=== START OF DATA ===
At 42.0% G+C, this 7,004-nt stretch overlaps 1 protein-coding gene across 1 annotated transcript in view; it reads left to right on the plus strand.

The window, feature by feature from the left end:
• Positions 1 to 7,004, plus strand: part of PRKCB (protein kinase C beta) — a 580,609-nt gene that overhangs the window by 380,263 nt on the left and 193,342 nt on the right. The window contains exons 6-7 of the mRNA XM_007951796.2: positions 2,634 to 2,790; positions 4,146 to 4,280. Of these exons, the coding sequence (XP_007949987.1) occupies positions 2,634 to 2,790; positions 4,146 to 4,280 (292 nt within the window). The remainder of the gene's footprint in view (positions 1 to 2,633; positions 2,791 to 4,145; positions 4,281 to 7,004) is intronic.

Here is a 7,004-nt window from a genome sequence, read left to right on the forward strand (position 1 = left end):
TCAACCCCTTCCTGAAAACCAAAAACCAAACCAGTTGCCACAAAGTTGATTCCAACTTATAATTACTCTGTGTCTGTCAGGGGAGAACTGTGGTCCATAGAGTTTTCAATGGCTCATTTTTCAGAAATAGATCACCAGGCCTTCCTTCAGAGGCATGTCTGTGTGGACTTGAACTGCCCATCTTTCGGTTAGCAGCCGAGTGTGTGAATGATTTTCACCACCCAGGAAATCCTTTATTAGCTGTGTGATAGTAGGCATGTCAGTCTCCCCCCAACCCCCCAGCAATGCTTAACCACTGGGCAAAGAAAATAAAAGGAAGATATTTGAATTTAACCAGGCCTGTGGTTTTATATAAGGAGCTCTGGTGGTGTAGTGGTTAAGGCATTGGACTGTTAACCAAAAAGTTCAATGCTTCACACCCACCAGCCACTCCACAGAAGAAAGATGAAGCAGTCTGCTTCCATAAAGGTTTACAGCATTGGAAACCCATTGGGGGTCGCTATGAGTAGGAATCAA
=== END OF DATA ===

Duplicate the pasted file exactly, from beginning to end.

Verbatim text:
At 42.0% G+C, this 7,004-nt stretch overlaps 1 protein-coding gene across 1 annotated transcript in view; it reads left to right on the plus strand.

The window, feature by feature from the left end:
• Positions 1 to 7,004, plus strand: part of PRKCB (protein kinase C beta) — a 580,609-nt gene that overhangs the window by 380,263 nt on the left and 193,342 nt on the right. The window contains exons 6-7 of the mRNA XM_007951796.2: positions 2,634 to 2,790; positions 4,146 to 4,280. Of these exons, the coding sequence (XP_007949987.1) occupies positions 2,634 to 2,790; positions 4,146 to 4,280 (292 nt within the window). The remainder of the gene's footprint in view (positions 1 to 2,633; positions 2,791 to 4,145; positions 4,281 to 7,004) is intronic.

Here is a 7,004-nt window from a genome sequence, read left to right on the forward strand (position 1 = left end):
TCAACCCCTTCCTGAAAACCAAAAACCAAACCAGTTGCCACAAAGTTGATTCCAACTTATAATTACTCTGTGTCTGTCAGGGGAGAACTGTGGTCCATAGAGTTTTCAATGGCTCATTTTTCAGAAATAGATCACCAGGCCTTCCTTCAGAGGCATGTCTGTGTGGACTTGAACTGCCCATCTTTCGGTTAGCAGCCGAGTGTGTGAATGATTTTCACCACCCAGGAAATCCTTTATTAGCTGTGTGATAGTAGGCATGTCAGTCTCCCCCCAACCCCCCAGCAATGCTTAACCACTGGGCAAAGAAAATAAAAGGAAGATATTTGAATTTAACCAGGCCTGTGGTTTTATATAAGGAGCTCTGGTGGTGTAGTGGTTAAGGCATTGGACTGTTAACCAAAAAGTTCAATGCTTCACACCCACCAGCCACTCCACAGAAGAAAGATGAAGCAGTCTGCTTCCATAAAGGTTTACAGCATTGGAAACCCATTGGGGGTCGCTATGAGTAGGAATCAA